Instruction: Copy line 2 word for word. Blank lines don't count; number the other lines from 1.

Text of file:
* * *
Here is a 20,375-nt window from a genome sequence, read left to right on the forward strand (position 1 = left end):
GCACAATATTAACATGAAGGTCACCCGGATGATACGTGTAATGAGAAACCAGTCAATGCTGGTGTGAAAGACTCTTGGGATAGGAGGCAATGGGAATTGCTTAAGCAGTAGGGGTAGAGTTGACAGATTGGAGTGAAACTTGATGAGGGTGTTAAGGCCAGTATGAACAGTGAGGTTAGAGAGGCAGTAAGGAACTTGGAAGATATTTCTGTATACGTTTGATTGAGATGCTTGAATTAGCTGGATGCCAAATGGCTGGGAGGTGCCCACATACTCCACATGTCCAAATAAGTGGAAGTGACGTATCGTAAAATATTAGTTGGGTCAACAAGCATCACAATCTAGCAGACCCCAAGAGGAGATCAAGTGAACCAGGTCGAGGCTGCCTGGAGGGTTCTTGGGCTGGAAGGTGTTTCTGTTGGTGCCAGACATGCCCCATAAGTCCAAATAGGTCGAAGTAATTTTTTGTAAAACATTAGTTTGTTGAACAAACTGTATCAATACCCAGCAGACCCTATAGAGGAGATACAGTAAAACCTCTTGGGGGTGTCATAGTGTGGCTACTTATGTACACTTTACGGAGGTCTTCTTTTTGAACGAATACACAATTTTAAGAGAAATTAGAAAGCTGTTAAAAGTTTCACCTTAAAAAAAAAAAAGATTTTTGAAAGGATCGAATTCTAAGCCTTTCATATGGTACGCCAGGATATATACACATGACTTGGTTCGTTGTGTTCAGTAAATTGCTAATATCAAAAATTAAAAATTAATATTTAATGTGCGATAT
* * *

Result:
GCACAATATTAACATGAAGGTCACCCGGATGATACGTGTAATGAGAAACCAGTCAATGCTGGTGTGAAAGACTCTTGGGATAGGAGGCAATGGGAATTGCTTAAGCAGTAGGGGTAGAGTTGACAGATTGGAGTGAAACTTGATGAGGGTGTTAAGGCCAGTATGAACAGTGAGGTTAGAGAGGCAGTAAGGAACTTGGAAGATATTTCTGTATACGTTTGATTGAGATGCTTGAATTAGCTGGATGCCAAATGGCTGGGAGGTGCCCACATACTCCACATGTCCAAATAAGTGGAAGTGACGTATCGTAAAATATTAGTTGGGTCAACAAGCATCACAATCTAGCAGACCCCAAGAGGAGATCAAGTGAACCAGGTCGAGGCTGCCTGGAGGGTTCTTGGGCTGGAAGGTGTTTCTGTTGGTGCCAGACATGCCCCATAAGTCCAAATAGGTCGAAGTAATTTTTTGTAAAACATTAGTTTGTTGAACAAACTGTATCAATACCCAGCAGACCCTATAGAGGAGATACAGTAAAACCTCTTGGGGGTGTCATAGTGTGGCTACTTATGTACACTTTACGGAGGTCTTCTTTTTGAACGAATACACAATTTTAAGAGAAATTAGAAAGCTGTTAAAAGTTTCACCTTAAAAAAAAAAAAGATTTTTGAAAGGATCGAATTCTAAGCCTTTCATATGGTACGCCAGGATATATACACATGACTTGGTTCGTTGTGTTCAGTAAATTGCTAATATCAAAAATTAAAAATTAATATTTAATGTGCGATAT